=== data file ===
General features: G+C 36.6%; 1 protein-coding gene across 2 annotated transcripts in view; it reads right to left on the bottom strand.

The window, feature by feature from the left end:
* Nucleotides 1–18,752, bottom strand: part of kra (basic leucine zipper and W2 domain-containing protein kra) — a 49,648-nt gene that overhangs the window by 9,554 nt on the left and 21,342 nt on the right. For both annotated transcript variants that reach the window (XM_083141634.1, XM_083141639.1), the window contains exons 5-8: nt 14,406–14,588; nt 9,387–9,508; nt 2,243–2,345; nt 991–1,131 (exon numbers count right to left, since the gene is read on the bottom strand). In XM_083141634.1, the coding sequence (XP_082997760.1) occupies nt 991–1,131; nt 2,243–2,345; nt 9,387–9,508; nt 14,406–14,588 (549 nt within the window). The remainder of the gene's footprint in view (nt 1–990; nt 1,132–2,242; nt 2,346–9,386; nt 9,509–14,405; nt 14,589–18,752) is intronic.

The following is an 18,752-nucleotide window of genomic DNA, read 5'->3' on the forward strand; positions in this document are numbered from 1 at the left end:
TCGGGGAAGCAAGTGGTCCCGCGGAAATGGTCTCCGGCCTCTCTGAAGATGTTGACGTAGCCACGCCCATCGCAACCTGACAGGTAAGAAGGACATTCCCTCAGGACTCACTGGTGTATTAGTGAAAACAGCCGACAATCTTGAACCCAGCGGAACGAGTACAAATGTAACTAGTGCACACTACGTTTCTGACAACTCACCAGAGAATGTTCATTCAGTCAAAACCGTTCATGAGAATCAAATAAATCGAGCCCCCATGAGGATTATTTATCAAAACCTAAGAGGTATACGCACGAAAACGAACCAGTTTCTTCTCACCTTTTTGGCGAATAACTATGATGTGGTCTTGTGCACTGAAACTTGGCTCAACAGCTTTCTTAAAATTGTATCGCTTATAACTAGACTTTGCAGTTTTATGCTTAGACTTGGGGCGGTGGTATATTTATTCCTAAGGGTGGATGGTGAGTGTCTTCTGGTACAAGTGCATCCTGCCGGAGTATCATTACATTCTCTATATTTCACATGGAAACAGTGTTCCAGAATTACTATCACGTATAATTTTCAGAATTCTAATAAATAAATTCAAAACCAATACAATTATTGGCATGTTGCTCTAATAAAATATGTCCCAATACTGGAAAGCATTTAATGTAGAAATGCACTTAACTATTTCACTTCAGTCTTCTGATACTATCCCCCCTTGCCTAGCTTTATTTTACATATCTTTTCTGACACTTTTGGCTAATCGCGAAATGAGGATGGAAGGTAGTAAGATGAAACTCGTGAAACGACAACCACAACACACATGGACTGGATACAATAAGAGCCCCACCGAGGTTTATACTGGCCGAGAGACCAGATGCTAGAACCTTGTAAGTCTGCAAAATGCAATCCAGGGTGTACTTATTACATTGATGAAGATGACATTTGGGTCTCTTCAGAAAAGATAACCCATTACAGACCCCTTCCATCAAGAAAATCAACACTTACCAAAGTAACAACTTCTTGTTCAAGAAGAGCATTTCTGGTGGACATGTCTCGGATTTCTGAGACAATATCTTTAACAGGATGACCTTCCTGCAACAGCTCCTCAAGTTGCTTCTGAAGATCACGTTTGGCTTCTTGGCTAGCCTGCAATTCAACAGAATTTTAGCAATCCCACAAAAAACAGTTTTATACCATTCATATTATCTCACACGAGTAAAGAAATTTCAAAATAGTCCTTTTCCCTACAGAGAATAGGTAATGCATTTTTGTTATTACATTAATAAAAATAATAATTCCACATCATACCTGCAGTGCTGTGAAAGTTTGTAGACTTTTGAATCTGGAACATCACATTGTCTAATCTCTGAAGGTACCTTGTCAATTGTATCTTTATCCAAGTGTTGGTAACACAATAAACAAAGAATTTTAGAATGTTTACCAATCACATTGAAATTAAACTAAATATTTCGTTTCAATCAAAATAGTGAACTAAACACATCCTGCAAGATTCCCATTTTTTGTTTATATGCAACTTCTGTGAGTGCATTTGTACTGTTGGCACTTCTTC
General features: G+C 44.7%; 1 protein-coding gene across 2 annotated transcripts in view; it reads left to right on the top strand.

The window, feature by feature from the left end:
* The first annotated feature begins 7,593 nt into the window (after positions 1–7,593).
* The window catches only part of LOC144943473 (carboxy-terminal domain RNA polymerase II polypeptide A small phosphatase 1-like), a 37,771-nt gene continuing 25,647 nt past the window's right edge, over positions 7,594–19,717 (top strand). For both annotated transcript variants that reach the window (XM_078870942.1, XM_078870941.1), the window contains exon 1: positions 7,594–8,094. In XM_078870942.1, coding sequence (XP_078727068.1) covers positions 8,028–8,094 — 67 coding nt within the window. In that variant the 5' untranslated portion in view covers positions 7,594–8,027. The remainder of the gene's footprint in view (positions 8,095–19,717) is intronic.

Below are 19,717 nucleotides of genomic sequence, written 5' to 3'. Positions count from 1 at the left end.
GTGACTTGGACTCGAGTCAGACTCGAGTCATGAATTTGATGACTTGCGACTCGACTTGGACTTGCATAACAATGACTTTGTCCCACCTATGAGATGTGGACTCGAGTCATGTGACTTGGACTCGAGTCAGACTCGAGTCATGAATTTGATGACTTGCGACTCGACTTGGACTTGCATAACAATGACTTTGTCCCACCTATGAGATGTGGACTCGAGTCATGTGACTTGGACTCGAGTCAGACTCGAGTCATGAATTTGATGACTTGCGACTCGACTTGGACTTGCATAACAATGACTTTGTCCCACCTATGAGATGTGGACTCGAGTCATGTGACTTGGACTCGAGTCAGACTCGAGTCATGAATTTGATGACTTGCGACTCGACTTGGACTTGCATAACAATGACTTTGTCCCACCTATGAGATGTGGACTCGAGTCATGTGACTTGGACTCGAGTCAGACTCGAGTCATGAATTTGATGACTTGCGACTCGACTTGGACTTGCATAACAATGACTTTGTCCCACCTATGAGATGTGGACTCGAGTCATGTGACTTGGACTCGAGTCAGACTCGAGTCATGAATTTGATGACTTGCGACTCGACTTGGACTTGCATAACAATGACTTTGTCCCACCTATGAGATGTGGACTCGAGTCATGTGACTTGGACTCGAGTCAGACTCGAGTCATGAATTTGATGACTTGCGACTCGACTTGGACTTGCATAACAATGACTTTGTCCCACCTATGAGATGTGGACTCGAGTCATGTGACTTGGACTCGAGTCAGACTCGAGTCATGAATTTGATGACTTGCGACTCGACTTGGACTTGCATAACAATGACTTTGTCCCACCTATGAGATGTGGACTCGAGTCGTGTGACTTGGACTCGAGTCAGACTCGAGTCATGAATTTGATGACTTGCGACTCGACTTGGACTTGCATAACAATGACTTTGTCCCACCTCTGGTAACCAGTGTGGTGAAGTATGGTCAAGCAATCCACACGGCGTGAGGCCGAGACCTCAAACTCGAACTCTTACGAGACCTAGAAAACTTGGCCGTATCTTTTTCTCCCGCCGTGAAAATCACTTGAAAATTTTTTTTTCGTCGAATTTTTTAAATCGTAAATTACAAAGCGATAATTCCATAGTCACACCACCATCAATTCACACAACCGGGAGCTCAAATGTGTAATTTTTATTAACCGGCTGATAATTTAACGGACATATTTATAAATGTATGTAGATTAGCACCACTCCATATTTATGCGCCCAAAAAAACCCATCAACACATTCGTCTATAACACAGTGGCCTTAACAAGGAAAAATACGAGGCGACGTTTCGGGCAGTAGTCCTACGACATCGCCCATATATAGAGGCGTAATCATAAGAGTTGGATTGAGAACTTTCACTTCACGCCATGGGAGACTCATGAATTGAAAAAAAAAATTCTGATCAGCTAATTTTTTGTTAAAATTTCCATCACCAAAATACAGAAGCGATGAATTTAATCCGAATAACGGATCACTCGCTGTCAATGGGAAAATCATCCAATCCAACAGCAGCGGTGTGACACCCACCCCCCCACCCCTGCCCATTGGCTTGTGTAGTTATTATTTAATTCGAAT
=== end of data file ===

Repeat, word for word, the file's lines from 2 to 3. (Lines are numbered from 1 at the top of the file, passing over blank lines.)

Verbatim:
The window, feature by feature from the left end:
* Nucleotides 1–18,752, bottom strand: part of kra (basic leucine zipper and W2 domain-containing protein kra) — a 49,648-nt gene that overhangs the window by 9,554 nt on the left and 21,342 nt on the right. For both annotated transcript variants that reach the window (XM_083141634.1, XM_083141639.1), the window contains exons 5-8: nt 14,406–14,588; nt 9,387–9,508; nt 2,243–2,345; nt 991–1,131 (exon numbers count right to left, since the gene is read on the bottom strand). In XM_083141634.1, the coding sequence (XP_082997760.1) occupies nt 991–1,131; nt 2,243–2,345; nt 9,387–9,508; nt 14,406–14,588 (549 nt within the window). The remainder of the gene's footprint in view (nt 1–990; nt 1,132–2,242; nt 2,346–9,386; nt 9,509–14,405; nt 14,589–18,752) is intronic.